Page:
Sermon 11-16-14: “Treasures in Heaven”

November 20, 2014
My cat, Peanut, obviously doesn't worry about much.

My cat, Peanut, obviously doesn’t worry about much.

In our culture today, greed, like pride, has become a “respectable” kind of sin, which we too easily tolerate. In today’s scripture, however, Jesus tells us that this sin, far from being respectable, is so harmful that it has the power to distort the way we see everything else in life. It prevents us from loving our neighbor the way we should. In this sermon, I share a couple of specific things we can do to free ourselves from enslavement to money and possessions.

This is the second of three sermons on stewardship.

Sermon Text: Matthew 6:19-34

Audio-only this week. Click the play button below or right-click here to download audio file.

The following is my original sermon manuscript.

In the news last week, we learned that Robert Plant, the former lead singer of Led Zeppelin, turned down a contract from business mogul Richard Branson that would have paid him and the two surviving members of the band around $300 million to reunite and tour.

Three-hundred million dollars!

That’s a lot of money to turn down, isn’t it?

If I were Robert Plant’s pastor, I would give him some advice. And I would love to be Robert Plant’s pastor, especially if he tithes. But I would tell him that our Lord might be calling him to bury the hatchet with his former bandmates, to go on tour for a few months, and make $300 million.

You might say, “Wait a second, Pastor Brent, you’re a preacher. You’re telling me that the Lord would be O.K. with Robert Plant making $300 million?”

Yes! I am.

Should Robert Plan, left, bury the hatchet and go on tour with his former bandmates?

Should Robert Plan, left, bury the hatchet and go on tour with his former bandmates?

See, if I were Robert Plant’s pastor, I would tell him something like this: “Look, I know you don’t need the money. But you know who could really use it—the people selling concessions and merchandise at all these stadium concerts; the architects, construction crews, electricians, and engineers who would be designing and building all your stage sets; the roadies who would be setting up and tearing down your equipment each night; the caterers who would be supplying food for the band and crew in each of these cities; the restaurant owners, kitchen crew, and wait staff who would get extra money and tips from all the concert-goers eating out around concert venues in each city; the police officers and security personnel who would be hired to keep everyone safe; the truck drivers who would be hauling your equipment from city to city; the costume designers, tailors, and dry cleaners who would be keeping you clothed; the parking lot attendants who would make money off of parking for the event; the gas station and convenience store owners and employees who would get extra business.”

And since in my fantasy Robert Plant is a member of HUMC, I would also tell him something like this: “I know you don’t need the money, but you know who does? The Griffiths family. Think of all the wells they could dig and water they could purify with only a small fraction of that $300 million! Think of how many of our youth—and youth who aren’t even members of the church—could go to Mexico next year on that short-term mission trip with only a small fraction of that $300 million! Think of the help we could extend to United Methodist relief agencies like UMCOR who are working to help people rebuild after natural disasters; think of how our denomination could use use a small fraction of that $300 million to help eradicate Ebola, malaria, and water-borne diseases. Think of the lives that could be saved!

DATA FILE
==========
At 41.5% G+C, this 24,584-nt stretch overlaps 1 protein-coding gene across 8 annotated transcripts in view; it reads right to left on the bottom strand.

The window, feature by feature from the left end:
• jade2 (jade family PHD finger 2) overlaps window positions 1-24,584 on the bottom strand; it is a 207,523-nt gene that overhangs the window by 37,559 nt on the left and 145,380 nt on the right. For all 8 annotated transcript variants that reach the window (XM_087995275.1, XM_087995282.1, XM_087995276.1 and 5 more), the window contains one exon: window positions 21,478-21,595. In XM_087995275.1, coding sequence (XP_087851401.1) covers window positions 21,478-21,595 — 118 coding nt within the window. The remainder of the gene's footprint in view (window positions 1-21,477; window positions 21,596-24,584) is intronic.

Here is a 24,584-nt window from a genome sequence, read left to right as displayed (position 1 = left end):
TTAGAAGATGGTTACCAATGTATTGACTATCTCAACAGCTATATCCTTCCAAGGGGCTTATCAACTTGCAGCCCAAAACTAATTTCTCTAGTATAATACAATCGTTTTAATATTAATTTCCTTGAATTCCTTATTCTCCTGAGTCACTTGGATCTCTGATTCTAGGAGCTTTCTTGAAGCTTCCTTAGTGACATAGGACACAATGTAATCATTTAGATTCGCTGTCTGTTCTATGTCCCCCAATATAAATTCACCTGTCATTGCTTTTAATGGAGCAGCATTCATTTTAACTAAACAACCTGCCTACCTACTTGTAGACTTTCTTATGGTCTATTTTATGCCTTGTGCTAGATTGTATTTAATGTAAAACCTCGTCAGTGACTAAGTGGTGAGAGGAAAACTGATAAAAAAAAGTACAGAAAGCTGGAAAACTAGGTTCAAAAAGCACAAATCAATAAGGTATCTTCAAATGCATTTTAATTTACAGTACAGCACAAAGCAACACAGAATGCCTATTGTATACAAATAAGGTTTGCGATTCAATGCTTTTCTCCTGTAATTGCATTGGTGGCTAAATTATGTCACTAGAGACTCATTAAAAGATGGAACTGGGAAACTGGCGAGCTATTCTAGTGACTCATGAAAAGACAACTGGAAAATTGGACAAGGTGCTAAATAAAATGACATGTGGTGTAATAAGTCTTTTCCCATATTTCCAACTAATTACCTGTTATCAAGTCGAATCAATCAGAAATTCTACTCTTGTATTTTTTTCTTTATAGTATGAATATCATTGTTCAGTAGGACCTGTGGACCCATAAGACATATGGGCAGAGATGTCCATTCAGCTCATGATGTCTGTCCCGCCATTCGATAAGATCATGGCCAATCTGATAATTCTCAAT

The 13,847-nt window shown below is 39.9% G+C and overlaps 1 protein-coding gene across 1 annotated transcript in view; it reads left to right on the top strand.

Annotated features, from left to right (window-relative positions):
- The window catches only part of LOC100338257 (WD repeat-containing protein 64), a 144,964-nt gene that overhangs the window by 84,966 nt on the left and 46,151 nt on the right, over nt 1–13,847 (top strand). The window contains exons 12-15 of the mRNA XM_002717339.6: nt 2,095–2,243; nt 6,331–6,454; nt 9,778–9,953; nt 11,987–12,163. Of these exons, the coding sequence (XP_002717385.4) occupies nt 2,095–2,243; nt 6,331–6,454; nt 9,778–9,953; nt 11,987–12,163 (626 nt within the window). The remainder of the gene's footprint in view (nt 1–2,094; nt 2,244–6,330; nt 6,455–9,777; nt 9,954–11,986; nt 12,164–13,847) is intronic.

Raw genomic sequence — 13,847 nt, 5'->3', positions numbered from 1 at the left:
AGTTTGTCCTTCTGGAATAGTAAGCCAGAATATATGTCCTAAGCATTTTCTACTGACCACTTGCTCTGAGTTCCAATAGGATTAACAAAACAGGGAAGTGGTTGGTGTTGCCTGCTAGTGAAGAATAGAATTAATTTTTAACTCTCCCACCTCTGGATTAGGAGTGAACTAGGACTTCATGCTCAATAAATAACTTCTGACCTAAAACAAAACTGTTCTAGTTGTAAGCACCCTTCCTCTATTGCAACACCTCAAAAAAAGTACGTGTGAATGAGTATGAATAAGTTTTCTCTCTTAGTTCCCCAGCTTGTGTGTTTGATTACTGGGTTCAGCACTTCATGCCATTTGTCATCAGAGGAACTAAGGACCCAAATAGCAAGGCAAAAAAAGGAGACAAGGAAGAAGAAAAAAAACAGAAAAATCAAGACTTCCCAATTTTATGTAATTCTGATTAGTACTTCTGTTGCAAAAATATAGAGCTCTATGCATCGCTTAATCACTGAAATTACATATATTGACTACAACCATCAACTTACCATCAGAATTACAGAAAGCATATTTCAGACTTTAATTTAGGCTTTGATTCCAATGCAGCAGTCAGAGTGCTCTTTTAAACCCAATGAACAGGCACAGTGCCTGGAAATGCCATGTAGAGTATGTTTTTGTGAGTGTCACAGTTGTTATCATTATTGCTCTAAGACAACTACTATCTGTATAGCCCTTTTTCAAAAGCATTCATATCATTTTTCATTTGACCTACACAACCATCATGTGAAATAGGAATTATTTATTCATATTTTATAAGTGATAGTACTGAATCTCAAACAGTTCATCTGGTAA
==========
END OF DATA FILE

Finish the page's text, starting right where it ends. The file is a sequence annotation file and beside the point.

“So do you see, Robert”—since I’m his pastor, maybe I would call him “Bob”?—“So you see, Bob, your job isn’t just about you. You have an opportunity to bless and love so many other people through your good work. Even more: God wants to bless and love so many other people thorough you and your good work. Because, please remember, God gave you your gifts for music; God put you in a position to be a successful rock star; and who knows whether you have not come to this kingdom of rock superstardom—which provides for you the luxury of making $300 million for doing something that nearly any 20-year-old musician sweating it out on a barroom stage would dream of doing practically for freewho knows whether you haven’t reached this place of rock superstardom for such a time as this?

“It’s not about what you want, Bob. It’s about what our Lord wants. He’s your boss—not the record label, not Richard Branson, not anyone else who wants to pay you. Our Lord Jesus Christ is the boss. Your job, like all of our jobs… your job, every bit as much as a pastor’s job, or a missionary’s job, or a doctor’s job, or a nurse’s job, or a teacher’s job—your job is also a calling. What is our Lord calling you to do with it?”

“How does the Lord want to use your financial gifts to bless and love other people?”

And isn’t this the kind of question that we should all be asking ourselves during this stewardship season? And yet, so many of us find it so hard to let our Lord be Lord of our wallets, our purses, and our bank accounts. We find it so hard to let the Lord be Lord of our money.